According to Principle One:
The researcher observes and studies the vital needs of the child and the manifestations of those vital needs according to the developmental stage of the child.
The below article notes the importance of the development and usage of the arts in the observation process. Consequently “the identification of fundamental concepts, skills and tools for expressing (oneself) through some medium in art” is an important component of this research project. The author of the below article is Phyllis Pottish-Lewis, a Montessori educator. It is taken from an article titled “Art: An Essential Component of Cosmic Education”, Communications 2009/2.
We have added the “pause symbols” between each paragraph to encourage meditation.
Perceptual skills, requirements for the execution of art, are enhanced by training, much in the same way as verbal, analytical skills benefit by education. Learning to draw or observe effectively trains the visual system, just as reading and writing effectively train the verbal system. Just as there is a body of knowledge to be learnt with reading and writing, so there is a body of knowledge in each domain of art that must be learnt, to prepare the child with the fundamental concepts, skills, and tools for expressing himself through some medium in art. In Montessori’s words, ‘The ability to see reality in form, in colour, in proportion, to be master of the movements of one’s own hand – that is what is necessary. Inspiration is an individual thing, and when a child possesses these formative elements he can give expression to all he happens to have.’ (AM Vol 2, p. 287)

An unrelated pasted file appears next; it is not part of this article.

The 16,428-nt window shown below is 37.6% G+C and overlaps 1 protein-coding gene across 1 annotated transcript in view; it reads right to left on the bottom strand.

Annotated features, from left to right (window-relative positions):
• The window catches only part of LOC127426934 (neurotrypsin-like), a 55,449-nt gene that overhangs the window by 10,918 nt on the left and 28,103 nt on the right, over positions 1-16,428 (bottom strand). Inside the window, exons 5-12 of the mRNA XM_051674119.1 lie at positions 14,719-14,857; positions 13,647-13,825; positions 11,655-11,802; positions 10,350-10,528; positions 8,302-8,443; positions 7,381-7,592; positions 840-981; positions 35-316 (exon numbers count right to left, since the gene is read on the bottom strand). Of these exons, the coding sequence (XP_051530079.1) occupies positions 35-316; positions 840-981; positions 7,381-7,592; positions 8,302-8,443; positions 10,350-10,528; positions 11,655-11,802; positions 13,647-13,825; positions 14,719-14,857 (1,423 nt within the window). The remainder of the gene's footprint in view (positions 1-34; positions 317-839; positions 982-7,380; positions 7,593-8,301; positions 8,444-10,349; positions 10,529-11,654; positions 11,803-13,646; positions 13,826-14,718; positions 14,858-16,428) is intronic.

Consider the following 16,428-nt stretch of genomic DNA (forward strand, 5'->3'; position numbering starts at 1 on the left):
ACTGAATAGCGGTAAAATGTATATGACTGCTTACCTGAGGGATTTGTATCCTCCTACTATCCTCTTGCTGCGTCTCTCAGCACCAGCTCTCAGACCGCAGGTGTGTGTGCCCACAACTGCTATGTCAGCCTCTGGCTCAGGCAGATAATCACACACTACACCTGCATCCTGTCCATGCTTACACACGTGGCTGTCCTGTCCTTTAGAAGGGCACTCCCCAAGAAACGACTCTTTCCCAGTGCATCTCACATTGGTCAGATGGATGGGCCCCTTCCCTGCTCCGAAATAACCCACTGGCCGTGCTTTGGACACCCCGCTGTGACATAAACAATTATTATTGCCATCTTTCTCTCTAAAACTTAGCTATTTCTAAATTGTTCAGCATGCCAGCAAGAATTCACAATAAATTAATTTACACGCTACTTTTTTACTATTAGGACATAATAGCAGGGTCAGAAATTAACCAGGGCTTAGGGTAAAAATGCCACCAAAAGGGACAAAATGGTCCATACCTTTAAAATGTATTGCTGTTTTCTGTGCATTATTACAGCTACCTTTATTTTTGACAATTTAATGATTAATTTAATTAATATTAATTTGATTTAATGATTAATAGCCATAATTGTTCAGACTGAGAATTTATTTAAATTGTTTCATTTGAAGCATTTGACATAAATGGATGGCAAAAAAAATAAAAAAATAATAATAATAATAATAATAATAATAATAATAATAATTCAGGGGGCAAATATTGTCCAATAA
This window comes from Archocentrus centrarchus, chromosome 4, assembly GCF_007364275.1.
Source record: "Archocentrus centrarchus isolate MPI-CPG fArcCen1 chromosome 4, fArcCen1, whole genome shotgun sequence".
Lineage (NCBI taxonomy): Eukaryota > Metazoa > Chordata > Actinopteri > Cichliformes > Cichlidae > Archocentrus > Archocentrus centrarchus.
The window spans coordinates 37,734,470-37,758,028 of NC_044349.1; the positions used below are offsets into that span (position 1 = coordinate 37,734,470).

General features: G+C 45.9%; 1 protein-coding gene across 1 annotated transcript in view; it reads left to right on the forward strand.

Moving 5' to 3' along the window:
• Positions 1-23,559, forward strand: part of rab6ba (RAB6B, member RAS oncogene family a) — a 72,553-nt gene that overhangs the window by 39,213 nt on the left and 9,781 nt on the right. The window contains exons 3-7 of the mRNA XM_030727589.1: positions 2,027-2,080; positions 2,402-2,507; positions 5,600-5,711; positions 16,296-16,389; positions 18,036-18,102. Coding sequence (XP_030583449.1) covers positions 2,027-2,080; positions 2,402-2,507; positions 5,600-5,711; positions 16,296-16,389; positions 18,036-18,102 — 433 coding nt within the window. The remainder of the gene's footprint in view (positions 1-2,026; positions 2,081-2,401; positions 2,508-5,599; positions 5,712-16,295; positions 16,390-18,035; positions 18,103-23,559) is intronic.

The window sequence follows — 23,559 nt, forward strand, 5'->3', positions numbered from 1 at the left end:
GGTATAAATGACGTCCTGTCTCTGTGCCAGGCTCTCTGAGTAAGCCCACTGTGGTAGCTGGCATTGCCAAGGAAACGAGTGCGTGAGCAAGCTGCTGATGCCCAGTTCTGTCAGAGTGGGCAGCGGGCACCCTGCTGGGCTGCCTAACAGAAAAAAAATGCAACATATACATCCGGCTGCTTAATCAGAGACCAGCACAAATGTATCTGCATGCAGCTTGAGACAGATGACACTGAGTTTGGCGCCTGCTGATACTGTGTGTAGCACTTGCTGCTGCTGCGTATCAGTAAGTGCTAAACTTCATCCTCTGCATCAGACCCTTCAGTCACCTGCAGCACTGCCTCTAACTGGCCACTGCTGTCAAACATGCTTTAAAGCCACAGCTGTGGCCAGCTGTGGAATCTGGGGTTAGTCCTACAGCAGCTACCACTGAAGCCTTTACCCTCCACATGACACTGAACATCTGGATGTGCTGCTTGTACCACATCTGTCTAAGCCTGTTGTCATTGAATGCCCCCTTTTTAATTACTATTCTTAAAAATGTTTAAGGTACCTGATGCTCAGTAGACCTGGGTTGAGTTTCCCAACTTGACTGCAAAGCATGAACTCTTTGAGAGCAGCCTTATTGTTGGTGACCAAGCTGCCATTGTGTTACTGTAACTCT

Preparation is essential. In fact, in the consideration of creativity and its progressive phases, preparation is the first step. In the case of visual art, artists must train their eyes by acquiring a knowledge of the basic elements and principles that pertain to this subject, as these guide the observations. For the child this too is important, not just for the execution of art, but also for the recognition, understanding and appreciating of it.
Also, we must give the children the skills and techniques with different tools and media. And then, most important of all, we must leave them free to experiment and express their ideas and feelings when they are moved to create, using the basic knowledge we have supplied.
The basic art elements and principles along with skills and techniques, are building blocks lessons of art. By giving them these building blocks lessons, we help the children to fully understand consciously the essential components involved in creating a piece of art in some medium, and then to be able to manipulate ideas in their imaginations to devise original and unique expressions of who they are.
Dr. Montessori writes in The Discovery of the Child, ‘We do not teach drawing by drawing, however, but by providing the opportunity to prepare the instruments of expression. This I consider to be a real aid to free drawing. To confer the gift of drawing we must create an eye that sees, a hand that obeys and a soul that feels.’ (AM, p. 289) The ‘instruments of expression’ of which she speaks are all of the above. This is a different approach to art than offering the children individual, finite projects, such as paper making or jewelry making, which by their very nature are limited in scope. When children know, understand and appreciate the elemental aspects of a given artist, art form or medium, they can extrapolate from their knowledge and be set free to create truly.
Note: Paper and jewelry making and other crafts have a valuable place when incorporated in to a meditation. However this would not be considered a general art response through which a child’s inner feelings can be explored.